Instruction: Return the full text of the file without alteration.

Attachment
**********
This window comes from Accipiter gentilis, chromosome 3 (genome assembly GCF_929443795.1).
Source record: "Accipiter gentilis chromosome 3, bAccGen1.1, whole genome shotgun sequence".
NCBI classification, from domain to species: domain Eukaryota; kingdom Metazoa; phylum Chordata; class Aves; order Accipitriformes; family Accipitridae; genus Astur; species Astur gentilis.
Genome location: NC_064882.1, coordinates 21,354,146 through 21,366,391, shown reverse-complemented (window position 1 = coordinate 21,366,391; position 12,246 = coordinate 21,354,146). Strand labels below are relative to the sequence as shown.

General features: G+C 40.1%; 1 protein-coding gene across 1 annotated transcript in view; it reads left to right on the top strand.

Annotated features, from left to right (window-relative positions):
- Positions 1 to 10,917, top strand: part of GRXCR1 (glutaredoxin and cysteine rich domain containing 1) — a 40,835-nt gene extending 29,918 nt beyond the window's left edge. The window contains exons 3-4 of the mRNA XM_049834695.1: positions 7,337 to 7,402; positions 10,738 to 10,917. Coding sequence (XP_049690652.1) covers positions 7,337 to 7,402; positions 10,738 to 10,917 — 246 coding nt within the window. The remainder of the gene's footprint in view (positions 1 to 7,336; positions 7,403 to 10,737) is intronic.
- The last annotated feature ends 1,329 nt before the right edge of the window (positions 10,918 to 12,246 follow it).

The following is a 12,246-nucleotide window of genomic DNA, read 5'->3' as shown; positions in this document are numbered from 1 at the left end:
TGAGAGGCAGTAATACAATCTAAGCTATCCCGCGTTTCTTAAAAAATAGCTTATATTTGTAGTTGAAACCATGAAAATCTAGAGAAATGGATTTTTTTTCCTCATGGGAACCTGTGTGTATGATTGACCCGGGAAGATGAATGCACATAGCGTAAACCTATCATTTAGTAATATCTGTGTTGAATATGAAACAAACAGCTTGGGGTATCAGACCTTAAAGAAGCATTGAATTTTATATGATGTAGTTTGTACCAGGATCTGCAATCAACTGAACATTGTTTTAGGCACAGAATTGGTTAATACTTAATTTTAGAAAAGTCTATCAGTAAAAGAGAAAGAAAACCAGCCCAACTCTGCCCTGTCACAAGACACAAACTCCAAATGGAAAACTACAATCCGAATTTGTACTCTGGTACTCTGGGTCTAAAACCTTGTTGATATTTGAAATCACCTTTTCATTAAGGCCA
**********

This window comes from Accipiter gentilis, chromosome 3 (genome assembly GCF_929443795.1).
Source record: "Accipiter gentilis chromosome 3, bAccGen1.1, whole genome shotgun sequence".
NCBI classification, from domain to species: domain Eukaryota; kingdom Metazoa; phylum Chordata; class Aves; order Accipitriformes; family Accipitridae; genus Astur; species Astur gentilis.
Genome location: NC_064882.1, coordinates 21,354,146 through 21,366,391, shown reverse-complemented (window position 1 = coordinate 21,366,391; position 12,246 = coordinate 21,354,146). Strand labels below are relative to the sequence as shown.

General features: G+C 40.1%; 1 protein-coding gene across 1 annotated transcript in view; it reads left to right on the top strand.

Annotated features, from left to right (window-relative positions):
- Positions 1 to 10,917, top strand: part of GRXCR1 (glutaredoxin and cysteine rich domain containing 1) — a 40,835-nt gene extending 29,918 nt beyond the window's left edge. The window contains exons 3-4 of the mRNA XM_049834695.1: positions 7,337 to 7,402; positions 10,738 to 10,917. Coding sequence (XP_049690652.1) covers positions 7,337 to 7,402; positions 10,738 to 10,917 — 246 coding nt within the window. The remainder of the gene's footprint in view (positions 1 to 7,336; positions 7,403 to 10,737) is intronic.
- The last annotated feature ends 1,329 nt before the right edge of the window (positions 10,918 to 12,246 follow it).

The following is a 12,246-nucleotide window of genomic DNA, read 5'->3' as shown; positions in this document are numbered from 1 at the left end:
TGAGAGGCAGTAATACAATCTAAGCTATCCCGCGTTTCTTAAAAAATAGCTTATATTTGTAGTTGAAACCATGAAAATCTAGAGAAATGGATTTTTTTTCCTCATGGGAACCTGTGTGTATGATTGACCCGGGAAGATGAATGCACATAGCGTAAACCTATCATTTAGTAATATCTGTGTTGAATATGAAACAAACAGCTTGGGGTATCAGACCTTAAAGAAGCATTGAATTTTATATGATGTAGTTTGTACCAGGATCTGCAATCAACTGAACATTGTTTTAGGCACAGAATTGGTTAATACTTAATTTTAGAAAAGTCTATCAGTAAAAGAGAAAGAAAACCAGCCCAACTCTGCCCTGTCACAAGACACAAACTCCAAATGGAAAACTACAATCCGAATTTGTACTCTGGTACTCTGGGTCTAAAACCTTGTTGATATTTGAAATCACCTTTTCATTAAGGCCA